What is more, we have been round this course before. Seven years ago Javier Perez de Cuellar went to Iraq in a last-ditch attempt to persuade Saddam to leave Kuwait before he was driven from it. He was left to cool his heels for 24 hours in the ante-rooms of one of those now infamous "presidential palaces" before being received. The rest needs no recounting. Can this secretary general do better? Maybe not. But if he fails, it will not be because of bad manners.
The first epithet that comes to mind with Kofi Annan is "dignified". There is an unruffled quality to him and everything he does, the gracious wisdom of the African gentleman of a certain age. Even when critical he is the epitome of politeness. Never does he lose his cool. A slight shifting of weight from one foot to the other, perhaps, in a moment of high strain, an aide reports, "that's about all the tension you can see".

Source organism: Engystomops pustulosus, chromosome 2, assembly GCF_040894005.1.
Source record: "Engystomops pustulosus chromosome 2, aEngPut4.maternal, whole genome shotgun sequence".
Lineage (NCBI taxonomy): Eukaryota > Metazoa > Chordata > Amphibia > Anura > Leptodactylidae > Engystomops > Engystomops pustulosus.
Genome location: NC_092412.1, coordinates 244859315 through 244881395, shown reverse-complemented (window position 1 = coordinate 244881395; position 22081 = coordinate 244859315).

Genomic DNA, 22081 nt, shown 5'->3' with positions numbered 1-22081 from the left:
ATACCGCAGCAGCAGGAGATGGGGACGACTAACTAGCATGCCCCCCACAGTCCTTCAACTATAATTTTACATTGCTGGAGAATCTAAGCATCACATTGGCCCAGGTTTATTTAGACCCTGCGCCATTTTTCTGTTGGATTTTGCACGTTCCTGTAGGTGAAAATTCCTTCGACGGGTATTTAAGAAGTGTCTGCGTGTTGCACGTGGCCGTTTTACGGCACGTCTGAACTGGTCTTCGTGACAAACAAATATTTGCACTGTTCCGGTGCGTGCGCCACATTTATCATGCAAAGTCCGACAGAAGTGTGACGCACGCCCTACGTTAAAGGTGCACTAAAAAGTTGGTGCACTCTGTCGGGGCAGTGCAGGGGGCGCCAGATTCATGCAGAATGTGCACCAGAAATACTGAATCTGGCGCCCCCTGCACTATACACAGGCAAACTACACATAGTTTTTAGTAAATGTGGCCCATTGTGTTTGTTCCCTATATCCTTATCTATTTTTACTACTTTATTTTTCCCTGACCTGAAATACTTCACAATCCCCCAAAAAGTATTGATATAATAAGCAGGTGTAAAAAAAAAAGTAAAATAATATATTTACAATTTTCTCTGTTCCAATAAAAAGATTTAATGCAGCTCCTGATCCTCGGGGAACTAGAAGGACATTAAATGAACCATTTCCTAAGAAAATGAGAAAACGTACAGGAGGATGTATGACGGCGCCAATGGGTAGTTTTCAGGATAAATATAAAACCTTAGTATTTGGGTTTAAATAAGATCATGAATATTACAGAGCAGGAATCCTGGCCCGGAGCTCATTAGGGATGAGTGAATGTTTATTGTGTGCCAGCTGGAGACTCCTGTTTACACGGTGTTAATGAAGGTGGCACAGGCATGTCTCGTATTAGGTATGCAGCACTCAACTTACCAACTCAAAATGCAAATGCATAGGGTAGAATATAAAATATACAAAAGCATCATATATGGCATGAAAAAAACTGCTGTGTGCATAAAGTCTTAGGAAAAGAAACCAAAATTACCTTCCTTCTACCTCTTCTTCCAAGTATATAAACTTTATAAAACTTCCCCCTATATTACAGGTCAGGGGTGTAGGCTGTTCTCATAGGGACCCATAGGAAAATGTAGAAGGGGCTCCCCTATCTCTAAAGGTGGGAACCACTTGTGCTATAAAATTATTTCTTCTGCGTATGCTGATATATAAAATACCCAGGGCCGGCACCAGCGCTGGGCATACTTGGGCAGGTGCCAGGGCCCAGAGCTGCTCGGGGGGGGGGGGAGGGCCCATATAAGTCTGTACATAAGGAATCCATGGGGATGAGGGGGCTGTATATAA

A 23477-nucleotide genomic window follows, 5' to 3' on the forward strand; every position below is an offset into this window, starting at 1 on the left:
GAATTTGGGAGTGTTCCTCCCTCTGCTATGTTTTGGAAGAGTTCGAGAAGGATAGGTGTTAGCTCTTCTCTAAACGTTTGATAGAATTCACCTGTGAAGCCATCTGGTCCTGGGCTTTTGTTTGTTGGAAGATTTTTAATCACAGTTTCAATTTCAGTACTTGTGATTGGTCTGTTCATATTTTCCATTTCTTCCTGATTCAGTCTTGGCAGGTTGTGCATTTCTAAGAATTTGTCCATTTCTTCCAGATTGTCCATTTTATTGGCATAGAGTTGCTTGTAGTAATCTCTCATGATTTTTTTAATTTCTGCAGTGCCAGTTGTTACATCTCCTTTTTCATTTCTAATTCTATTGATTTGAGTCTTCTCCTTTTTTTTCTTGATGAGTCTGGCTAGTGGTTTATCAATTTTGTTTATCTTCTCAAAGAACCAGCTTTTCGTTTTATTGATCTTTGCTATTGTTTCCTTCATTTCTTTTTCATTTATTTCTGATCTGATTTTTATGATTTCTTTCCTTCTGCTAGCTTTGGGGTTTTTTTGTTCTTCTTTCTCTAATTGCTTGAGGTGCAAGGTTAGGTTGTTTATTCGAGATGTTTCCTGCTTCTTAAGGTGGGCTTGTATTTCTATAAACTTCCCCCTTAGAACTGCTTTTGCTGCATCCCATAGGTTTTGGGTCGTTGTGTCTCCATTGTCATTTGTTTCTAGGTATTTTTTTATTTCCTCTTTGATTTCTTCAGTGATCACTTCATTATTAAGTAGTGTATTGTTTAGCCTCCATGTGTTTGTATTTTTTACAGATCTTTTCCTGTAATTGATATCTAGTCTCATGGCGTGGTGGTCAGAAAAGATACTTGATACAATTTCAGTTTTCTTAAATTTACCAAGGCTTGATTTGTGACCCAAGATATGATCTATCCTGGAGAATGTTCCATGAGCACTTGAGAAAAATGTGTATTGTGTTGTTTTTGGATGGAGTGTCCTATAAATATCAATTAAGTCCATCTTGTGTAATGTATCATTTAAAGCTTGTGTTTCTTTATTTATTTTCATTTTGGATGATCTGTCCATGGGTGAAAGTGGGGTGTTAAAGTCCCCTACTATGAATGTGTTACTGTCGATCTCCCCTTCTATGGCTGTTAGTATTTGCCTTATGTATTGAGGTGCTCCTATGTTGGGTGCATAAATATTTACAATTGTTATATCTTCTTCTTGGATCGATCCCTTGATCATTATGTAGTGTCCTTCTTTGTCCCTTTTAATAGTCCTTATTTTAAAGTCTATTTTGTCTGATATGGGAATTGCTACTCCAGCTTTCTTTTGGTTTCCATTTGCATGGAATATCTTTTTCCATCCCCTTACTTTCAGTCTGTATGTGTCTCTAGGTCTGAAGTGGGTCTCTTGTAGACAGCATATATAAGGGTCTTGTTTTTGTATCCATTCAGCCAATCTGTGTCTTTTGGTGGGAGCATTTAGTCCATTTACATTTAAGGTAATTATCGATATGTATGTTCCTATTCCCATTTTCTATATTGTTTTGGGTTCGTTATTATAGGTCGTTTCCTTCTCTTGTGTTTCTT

So how will he cope with President Hussein? "His instinct always is to avoid confrontation and seek consensus," says another colleague. But these are qualities that will not avail him much in Baghdad as he presents Britain and America's demands. A little tinkering around the edges perhaps, to save the dictator's face; but on the substance he has no choice but to be firm. The first hint of fudge or waffle, the first whiff of curbs on the powers of the weapons inspectors - and cruise missiles and F-117 Stealth fighters will be about their destructive business. But never mistake Mr Annan's gentleness for evasiveness or fear.
It was 13 months ago that he replaced Boutros Boutros-Ghali, the Egyptian Copt whose Gallic conceits and patrician ways the Americans could no longer stomach, to become the seventh Secretary General of the UN, and master of the hideous skyscraper standing sentry over 41st Street and East River in midtown Manhattan.